"First and foremost, we have to have to maintain a calorie surplus, because, regardless of whatever else you're doing, how hard or often you're training, you simply cannot magic something from nothing," Delaney explains. "You need some calories left over to enable the muscle-building process to occur...by creating tiny tears in your muscle fibres during training, which then grow back bigger."
"We can replace [the term] 'volume' with 'quantity', which is usually measured in [the] number of working sets. We can talk about weekly volume per muscle group, how many working sets you perform over the week for a particular muscle group; or total workout volume, which is how many overall sets there are in a workout," Delaney explains. "Frequency is just how often we're training a muscle group and, again, we tend to talk about that in the context of a week. A high-frequency training split would be one that has you hitting each muscle group often, such as a full-body split."
Gents, don't be sleeping on adequate rest. "There's a few ways that sleep, or lack thereof, can affect your ability to build muscle. First, a lack of sleep will be detrimental to your workout performance. A set that stops at two reps from failure, or what feels like it, when you're tired and lethargic; is not worth the same as when you're fresh and full of energy." Delaney goes on to share two studies that prove deep or 'slow-wave' sleep is vital for muscle repair and, if sleep is inadequate, "not getting your eight hours can have a detrimental effect on your hormone levels."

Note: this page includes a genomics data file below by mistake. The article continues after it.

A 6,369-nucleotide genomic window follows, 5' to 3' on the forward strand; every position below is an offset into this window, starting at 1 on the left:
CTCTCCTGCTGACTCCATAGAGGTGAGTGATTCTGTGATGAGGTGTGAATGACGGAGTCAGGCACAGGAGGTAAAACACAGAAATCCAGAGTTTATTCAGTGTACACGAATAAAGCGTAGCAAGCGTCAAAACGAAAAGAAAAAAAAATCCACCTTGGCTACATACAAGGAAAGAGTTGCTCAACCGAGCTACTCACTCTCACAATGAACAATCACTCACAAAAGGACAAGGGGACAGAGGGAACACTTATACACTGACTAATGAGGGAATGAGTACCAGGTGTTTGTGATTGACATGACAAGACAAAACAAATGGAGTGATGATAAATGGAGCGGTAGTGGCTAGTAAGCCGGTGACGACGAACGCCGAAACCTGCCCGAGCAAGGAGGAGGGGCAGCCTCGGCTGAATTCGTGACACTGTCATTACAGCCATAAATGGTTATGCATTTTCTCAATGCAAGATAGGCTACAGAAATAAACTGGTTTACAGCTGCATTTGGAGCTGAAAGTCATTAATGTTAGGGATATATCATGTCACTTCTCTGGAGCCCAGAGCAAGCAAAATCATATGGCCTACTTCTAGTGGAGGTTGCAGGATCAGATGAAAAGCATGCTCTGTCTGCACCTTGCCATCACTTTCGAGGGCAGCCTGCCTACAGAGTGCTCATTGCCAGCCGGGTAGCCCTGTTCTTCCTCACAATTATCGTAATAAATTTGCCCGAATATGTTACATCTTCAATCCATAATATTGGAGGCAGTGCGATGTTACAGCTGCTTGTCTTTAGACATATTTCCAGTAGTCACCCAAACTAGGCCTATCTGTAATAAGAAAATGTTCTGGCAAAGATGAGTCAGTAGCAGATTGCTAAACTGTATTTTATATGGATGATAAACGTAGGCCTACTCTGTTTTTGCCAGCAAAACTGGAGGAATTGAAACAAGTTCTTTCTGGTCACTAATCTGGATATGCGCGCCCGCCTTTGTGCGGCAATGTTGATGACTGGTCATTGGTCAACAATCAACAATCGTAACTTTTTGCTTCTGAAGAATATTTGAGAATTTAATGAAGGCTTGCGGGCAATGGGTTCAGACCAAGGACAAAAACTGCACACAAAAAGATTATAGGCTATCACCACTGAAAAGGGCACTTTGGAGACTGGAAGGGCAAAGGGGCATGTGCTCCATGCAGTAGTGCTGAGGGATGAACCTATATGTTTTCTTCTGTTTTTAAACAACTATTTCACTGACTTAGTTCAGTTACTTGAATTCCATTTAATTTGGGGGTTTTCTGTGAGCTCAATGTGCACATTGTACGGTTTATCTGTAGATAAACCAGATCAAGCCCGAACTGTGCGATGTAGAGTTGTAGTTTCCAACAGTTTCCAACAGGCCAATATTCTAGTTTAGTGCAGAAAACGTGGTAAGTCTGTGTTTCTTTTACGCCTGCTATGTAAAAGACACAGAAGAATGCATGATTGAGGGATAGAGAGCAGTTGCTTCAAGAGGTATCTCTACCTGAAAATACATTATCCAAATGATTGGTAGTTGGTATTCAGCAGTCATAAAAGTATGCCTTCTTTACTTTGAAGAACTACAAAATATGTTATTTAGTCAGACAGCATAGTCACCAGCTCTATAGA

"You can do everything that I've described in this video, but only do it for a week or a day on and off, you're not going to get very far," Delaney explains. "Your body will adapt to the demand placed on it, but that is a consistent process, so if the demand one week is the usual five resistance training sessions, but in the following week you do zero, you'll begin to adapt to that...your body will tip towards the average demand placed on it."
Lastly, as your strength and fitness progresses, Delaney stresses that you should always be looking to progressively overload either the reps you're performing on each movement, or the total weight you're lifting. Also, "as you repeat your movements week in and. weekout, your mobility might start to increase and you might start to use a wider, longer, or bigger range of motion," Delaney explains. "Two. or three years into training, you'll need to think about progressive overload more methodically.